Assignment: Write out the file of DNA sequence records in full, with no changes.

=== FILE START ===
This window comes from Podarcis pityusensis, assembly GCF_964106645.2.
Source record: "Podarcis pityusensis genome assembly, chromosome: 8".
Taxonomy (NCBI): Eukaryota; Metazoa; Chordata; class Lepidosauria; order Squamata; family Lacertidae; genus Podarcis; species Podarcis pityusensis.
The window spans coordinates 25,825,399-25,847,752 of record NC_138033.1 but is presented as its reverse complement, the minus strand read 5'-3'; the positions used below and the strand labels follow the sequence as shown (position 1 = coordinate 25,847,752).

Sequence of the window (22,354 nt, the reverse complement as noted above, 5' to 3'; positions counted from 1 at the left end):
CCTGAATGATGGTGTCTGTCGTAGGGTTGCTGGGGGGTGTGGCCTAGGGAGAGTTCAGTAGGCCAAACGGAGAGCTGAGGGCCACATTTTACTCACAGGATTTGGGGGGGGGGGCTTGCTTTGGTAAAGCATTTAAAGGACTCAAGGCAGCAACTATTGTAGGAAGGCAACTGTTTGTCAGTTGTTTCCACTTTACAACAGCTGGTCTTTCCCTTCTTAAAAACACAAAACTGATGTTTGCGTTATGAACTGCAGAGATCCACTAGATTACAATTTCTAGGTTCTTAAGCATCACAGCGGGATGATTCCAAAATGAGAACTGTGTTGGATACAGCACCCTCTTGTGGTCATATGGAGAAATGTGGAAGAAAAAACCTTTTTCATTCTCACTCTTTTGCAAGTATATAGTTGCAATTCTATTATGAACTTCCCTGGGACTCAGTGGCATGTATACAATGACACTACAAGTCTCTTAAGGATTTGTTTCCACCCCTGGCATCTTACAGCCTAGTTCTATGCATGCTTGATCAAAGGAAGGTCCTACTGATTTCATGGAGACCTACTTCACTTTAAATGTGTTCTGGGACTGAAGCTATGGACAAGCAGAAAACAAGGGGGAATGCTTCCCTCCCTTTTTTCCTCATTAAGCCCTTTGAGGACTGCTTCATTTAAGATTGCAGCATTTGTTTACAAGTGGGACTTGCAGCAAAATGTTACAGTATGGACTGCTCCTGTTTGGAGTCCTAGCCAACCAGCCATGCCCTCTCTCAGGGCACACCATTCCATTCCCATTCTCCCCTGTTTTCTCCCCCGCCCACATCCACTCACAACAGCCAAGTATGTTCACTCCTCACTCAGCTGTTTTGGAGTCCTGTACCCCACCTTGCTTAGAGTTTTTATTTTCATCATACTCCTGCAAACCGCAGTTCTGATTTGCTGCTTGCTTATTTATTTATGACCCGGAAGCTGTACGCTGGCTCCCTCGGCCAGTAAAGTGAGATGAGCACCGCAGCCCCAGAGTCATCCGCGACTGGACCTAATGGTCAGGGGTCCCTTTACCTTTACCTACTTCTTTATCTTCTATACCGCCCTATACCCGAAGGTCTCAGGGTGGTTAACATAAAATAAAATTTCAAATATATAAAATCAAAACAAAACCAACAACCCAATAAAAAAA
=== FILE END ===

This window comes from Podarcis pityusensis, assembly GCF_964106645.2.
Source record: "Podarcis pityusensis genome assembly, chromosome: 8".
Taxonomy (NCBI): Eukaryota; Metazoa; Chordata; class Lepidosauria; order Squamata; family Lacertidae; genus Podarcis; species Podarcis pityusensis.
The window spans coordinates 25,825,399-25,847,752 of record NC_138033.1 but is presented as its reverse complement, the minus strand read 5'-3'; the positions used below and the strand labels follow the sequence as shown (position 1 = coordinate 25,847,752).

Sequence of the window (22,354 nt, the reverse complement as noted above, 5' to 3'; positions counted from 1 at the left end):
CCTGAATGATGGTGTCTGTCGTAGGGTTGCTGGGGGGTGTGGCCTAGGGAGAGTTCAGTAGGCCAAACGGAGAGCTGAGGGCCACATTTTACTCACAGGATTTGGGGGGGGGGGCTTGCTTTGGTAAAGCATTTAAAGGACTCAAGGCAGCAACTATTGTAGGAAGGCAACTGTTTGTCAGTTGTTTCCACTTTACAACAGCTGGTCTTTCCCTTCTTAAAAACACAAAACTGATGTTTGCGTTATGAACTGCAGAGATCCACTAGATTACAATTTCTAGGTTCTTAAGCATCACAGCGGGATGATTCCAAAATGAGAACTGTGTTGGATACAGCACCCTCTTGTGGTCATATGGAGAAATGTGGAAGAAAAAACCTTTTTCATTCTCACTCTTTTGCAAGTATATAGTTGCAATTCTATTATGAACTTCCCTGGGACTCAGTGGCATGTATACAATGACACTACAAGTCTCTTAAGGATTTGTTTCCACCCCTGGCATCTTACAGCCTAGTTCTATGCATGCTTGATCAAAGGAAGGTCCTACTGATTTCATGGAGACCTACTTCACTTTAAATGTGTTCTGGGACTGAAGCTATGGACAAGCAGAAAACAAGGGGGAATGCTTCCCTCCCTTTTTTCCTCATTAAGCCCTTTGAGGACTGCTTCATTTAAGATTGCAGCATTTGTTTACAAGTGGGACTTGCAGCAAAATGTTACAGTATGGACTGCTCCTGTTTGGAGTCCTAGCCAACCAGCCATGCCCTCTCTCAGGGCACACCATTCCATTCCCATTCTCCCCTGTTTTCTCCCCCGCCCACATCCACTCACAACAGCCAAGTATGTTCACTCCTCACTCAGCTGTTTTGGAGTCCTGTACCCCACCTTGCTTAGAGTTTTTATTTTCATCATACTCCTGCAAACCGCAGTTCTGATTTGCTGCTTGCTTATTTATTTATGACCCGGAAGCTGTACGCTGGCTCCCTCGGCCAGTAAAGTGAGATGAGCACCGCAGCCCCAGAGTCATCCGCGACTGGACCTAATGGTCAGGGGTCCCTTTACCTTTACCTACTTCTTTATCTTCTATACCGCCCTATACCCGAAGGTCTCAGGGTGGTTAACATAAAATAAAATTTCAAATATATAAAATCAAAACAAAACCAACAACCCAATAAAAAAA